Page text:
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violation of law on the following facts. what i want to know is your view of how this program impairs -- compares to various other kinds of programs like this. tax opinions letters, fcc opinion letters, ftc, or whatever. how this program compares to those, and where you could draw a sensible line. mostly, we want government agencies to do these things. we think this helps people, to actually know what the government thinks about particular factual situations. how do we draw lines in this area in your view? part of the difficulty i have with your question is -- i think if you were drawing lines, the jurisdictional determination at issue here would be fairly far removed from anything that ought to be traditionally reviewable. in many of the instances, the informal advice that agencies
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are giving, it is specifically advice about the perceived legality or a legality of specific contemplative private conduct. someone may come to the agency and say i am thinking about doing x, without the legal or illegal? the agency might say we think that might be one or the other. the likelihood that an agency would say to someone that is legal and subsequently pursue enforcement action is -- >> underlying her question is the clean water act is unique in both being quite vague in his --ch, -- in its reagan reach, arguably unconstitutionally vague, and harsh in the criminal and civil sanctions it put into practice. what is the closest analogous statute? that gives the effective party so little guidance at the front end?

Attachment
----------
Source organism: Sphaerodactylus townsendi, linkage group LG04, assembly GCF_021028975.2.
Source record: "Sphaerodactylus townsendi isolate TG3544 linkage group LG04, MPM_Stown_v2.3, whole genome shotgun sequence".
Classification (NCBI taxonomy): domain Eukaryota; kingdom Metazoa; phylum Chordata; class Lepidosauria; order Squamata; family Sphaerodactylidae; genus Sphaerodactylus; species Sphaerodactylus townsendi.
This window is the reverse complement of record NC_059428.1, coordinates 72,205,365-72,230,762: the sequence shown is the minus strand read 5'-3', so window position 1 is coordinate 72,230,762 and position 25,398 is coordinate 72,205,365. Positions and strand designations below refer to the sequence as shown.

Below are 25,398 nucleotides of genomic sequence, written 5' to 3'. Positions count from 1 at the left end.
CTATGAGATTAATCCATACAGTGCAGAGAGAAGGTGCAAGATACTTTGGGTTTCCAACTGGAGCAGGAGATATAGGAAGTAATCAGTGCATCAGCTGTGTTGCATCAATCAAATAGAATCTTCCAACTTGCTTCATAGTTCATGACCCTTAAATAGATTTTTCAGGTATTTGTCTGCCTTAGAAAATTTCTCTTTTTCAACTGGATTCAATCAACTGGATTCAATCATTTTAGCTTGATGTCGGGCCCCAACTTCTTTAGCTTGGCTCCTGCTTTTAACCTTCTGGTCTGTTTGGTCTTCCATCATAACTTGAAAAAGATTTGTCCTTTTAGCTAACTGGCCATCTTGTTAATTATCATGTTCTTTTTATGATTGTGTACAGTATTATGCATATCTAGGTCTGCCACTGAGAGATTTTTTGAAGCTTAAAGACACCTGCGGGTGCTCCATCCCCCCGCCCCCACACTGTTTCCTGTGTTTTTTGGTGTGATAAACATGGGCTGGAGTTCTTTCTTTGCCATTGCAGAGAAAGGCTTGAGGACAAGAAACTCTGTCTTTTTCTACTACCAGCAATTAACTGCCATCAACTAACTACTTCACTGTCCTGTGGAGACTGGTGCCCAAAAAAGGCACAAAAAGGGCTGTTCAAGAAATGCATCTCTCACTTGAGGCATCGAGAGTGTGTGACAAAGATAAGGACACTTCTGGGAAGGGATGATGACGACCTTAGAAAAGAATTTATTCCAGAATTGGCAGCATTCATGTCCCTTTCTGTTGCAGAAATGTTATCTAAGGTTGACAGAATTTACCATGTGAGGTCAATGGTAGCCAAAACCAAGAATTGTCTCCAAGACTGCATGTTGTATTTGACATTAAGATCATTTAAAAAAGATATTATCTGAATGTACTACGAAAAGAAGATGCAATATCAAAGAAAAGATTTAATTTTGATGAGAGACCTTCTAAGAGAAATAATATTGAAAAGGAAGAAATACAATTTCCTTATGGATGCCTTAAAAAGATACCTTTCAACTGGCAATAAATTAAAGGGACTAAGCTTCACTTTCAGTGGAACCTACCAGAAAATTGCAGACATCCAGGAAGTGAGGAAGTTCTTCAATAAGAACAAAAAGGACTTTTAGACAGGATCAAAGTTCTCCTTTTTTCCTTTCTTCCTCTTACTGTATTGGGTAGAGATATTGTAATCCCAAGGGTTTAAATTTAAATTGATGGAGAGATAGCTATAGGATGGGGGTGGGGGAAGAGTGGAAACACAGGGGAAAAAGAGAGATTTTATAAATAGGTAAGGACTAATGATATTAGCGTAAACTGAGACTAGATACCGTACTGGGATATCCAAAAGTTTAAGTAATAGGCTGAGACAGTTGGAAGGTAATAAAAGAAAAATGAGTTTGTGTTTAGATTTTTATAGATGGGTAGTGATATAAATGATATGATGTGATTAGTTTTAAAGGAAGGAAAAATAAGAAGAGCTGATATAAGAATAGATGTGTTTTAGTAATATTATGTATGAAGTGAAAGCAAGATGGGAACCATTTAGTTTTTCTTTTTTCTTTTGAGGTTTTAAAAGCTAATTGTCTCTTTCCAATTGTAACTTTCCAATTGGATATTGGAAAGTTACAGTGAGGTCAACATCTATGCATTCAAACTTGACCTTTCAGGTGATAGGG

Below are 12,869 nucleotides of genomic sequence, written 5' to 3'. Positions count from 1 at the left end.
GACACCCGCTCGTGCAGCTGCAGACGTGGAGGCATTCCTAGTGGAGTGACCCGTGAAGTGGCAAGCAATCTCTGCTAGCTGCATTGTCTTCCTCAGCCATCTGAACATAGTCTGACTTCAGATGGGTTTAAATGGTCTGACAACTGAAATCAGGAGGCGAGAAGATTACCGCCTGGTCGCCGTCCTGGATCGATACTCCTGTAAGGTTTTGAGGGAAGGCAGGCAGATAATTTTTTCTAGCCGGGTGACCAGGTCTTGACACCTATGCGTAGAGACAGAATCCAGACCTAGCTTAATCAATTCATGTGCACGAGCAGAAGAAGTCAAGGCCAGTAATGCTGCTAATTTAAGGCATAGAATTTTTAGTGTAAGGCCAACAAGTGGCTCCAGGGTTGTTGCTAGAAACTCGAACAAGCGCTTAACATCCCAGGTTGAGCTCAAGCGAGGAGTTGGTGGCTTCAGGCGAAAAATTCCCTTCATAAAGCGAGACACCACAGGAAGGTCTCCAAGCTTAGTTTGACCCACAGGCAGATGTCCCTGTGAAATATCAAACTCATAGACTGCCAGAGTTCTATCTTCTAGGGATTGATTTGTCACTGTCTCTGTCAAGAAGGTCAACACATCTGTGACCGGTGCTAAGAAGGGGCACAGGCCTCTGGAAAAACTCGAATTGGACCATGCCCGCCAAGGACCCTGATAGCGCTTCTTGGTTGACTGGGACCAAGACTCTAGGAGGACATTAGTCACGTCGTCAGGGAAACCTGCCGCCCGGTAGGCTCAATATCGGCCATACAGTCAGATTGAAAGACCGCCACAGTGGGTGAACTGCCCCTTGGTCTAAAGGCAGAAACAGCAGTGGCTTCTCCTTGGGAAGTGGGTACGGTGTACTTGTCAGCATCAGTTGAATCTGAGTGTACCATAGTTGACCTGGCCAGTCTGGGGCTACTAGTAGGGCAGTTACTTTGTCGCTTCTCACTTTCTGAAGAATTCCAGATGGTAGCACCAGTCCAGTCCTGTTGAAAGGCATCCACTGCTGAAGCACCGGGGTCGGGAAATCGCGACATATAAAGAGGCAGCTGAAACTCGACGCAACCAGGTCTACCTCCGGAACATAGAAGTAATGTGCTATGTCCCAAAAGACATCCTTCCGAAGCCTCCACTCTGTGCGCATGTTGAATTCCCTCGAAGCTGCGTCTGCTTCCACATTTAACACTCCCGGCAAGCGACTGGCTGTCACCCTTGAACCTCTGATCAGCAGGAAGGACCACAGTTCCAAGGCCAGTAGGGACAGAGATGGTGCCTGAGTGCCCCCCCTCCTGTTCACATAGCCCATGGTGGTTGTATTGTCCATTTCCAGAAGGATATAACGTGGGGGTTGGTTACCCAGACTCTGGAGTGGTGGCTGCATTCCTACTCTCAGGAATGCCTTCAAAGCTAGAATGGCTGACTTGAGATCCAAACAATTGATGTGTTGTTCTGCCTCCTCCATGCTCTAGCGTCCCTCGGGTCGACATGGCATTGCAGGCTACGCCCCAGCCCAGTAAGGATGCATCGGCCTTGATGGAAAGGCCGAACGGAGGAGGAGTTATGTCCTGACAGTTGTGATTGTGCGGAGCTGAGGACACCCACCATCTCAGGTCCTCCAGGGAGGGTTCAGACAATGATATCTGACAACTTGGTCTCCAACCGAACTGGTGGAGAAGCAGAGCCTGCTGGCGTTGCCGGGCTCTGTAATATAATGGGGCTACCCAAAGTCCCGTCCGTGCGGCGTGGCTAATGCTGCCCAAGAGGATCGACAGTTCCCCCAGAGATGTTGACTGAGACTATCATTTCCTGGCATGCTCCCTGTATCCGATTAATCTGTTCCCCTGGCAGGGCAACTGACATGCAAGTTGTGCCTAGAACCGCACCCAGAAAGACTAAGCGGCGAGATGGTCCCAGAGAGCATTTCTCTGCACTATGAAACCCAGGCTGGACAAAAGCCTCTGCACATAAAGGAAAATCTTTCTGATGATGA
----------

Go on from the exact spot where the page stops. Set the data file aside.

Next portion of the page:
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malcolm: with respect to the vast majority of sites in this country, it is readily apparent if the clean water act applies. it is somewhat removed from the fact of this case. it happens all the time that i construction sites at this country, industrial parties will dig up dirt and deposit it somewhere else and they are doing something that would be illegal if it occurred in waters of the united states, but no one things there is a problem because in the vast bulk of its locations, there really isn't a quandary. if you imagine a statute that said before you can do anything like that, you have to come to the court and get advanced assurance that these are not waters of the united states, it would be x eventually more burdensome. i take your point that there is a significant range of tracks where the application of the act is authentically ambiguous. the thing i would say about that is congress has designed the permitting process. there are other statutes in